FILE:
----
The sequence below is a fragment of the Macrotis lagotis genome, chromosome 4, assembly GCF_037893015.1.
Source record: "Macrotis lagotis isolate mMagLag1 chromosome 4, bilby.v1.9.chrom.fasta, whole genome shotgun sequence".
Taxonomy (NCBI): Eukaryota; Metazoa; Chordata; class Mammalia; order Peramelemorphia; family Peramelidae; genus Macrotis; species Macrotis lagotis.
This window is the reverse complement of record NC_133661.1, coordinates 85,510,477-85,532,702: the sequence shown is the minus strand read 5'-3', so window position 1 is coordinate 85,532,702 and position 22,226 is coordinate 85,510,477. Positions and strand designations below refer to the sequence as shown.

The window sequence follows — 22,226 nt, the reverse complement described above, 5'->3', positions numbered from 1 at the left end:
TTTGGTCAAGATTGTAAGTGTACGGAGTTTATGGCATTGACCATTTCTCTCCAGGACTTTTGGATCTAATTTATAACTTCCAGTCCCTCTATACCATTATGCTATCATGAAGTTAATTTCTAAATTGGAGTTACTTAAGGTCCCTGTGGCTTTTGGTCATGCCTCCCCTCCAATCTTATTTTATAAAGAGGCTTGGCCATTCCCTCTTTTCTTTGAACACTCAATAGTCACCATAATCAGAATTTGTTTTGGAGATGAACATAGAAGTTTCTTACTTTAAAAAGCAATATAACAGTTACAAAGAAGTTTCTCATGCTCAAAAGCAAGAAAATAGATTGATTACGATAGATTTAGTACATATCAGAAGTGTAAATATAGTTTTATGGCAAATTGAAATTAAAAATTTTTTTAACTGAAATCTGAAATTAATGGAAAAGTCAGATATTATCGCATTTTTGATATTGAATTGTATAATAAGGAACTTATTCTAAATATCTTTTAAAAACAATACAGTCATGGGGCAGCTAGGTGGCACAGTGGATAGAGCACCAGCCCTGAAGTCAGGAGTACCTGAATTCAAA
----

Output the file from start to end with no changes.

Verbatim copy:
The sequence below is a fragment of the Macrotis lagotis genome, chromosome 4, assembly GCF_037893015.1.
Source record: "Macrotis lagotis isolate mMagLag1 chromosome 4, bilby.v1.9.chrom.fasta, whole genome shotgun sequence".
Taxonomy (NCBI): Eukaryota; Metazoa; Chordata; class Mammalia; order Peramelemorphia; family Peramelidae; genus Macrotis; species Macrotis lagotis.
This window is the reverse complement of record NC_133661.1, coordinates 85,510,477-85,532,702: the sequence shown is the minus strand read 5'-3', so window position 1 is coordinate 85,532,702 and position 22,226 is coordinate 85,510,477. Positions and strand designations below refer to the sequence as shown.

The window sequence follows — 22,226 nt, the reverse complement described above, 5'->3', positions numbered from 1 at the left end:
TTTGGTCAAGATTGTAAGTGTACGGAGTTTATGGCATTGACCATTTCTCTCCAGGACTTTTGGATCTAATTTATAACTTCCAGTCCCTCTATACCATTATGCTATCATGAAGTTAATTTCTAAATTGGAGTTACTTAAGGTCCCTGTGGCTTTTGGTCATGCCTCCCCTCCAATCTTATTTTATAAAGAGGCTTGGCCATTCCCTCTTTTCTTTGAACACTCAATAGTCACCATAATCAGAATTTGTTTTGGAGATGAACATAGAAGTTTCTTACTTTAAAAAGCAATATAACAGTTACAAAGAAGTTTCTCATGCTCAAAAGCAAGAAAATAGATTGATTACGATAGATTTAGTACATATCAGAAGTGTAAATATAGTTTTATGGCAAATTGAAATTAAAAATTTTTTTAACTGAAATCTGAAATTAATGGAAAAGTCAGATATTATCGCATTTTTGATATTGAATTGTATAATAAGGAACTTATTCTAAATATCTTTTAAAAACAATACAGTCATGGGGCAGCTAGGTGGCACAGTGGATAGAGCACCAGCCCTGAAGTCAGGAGTACCTGAATTCAAA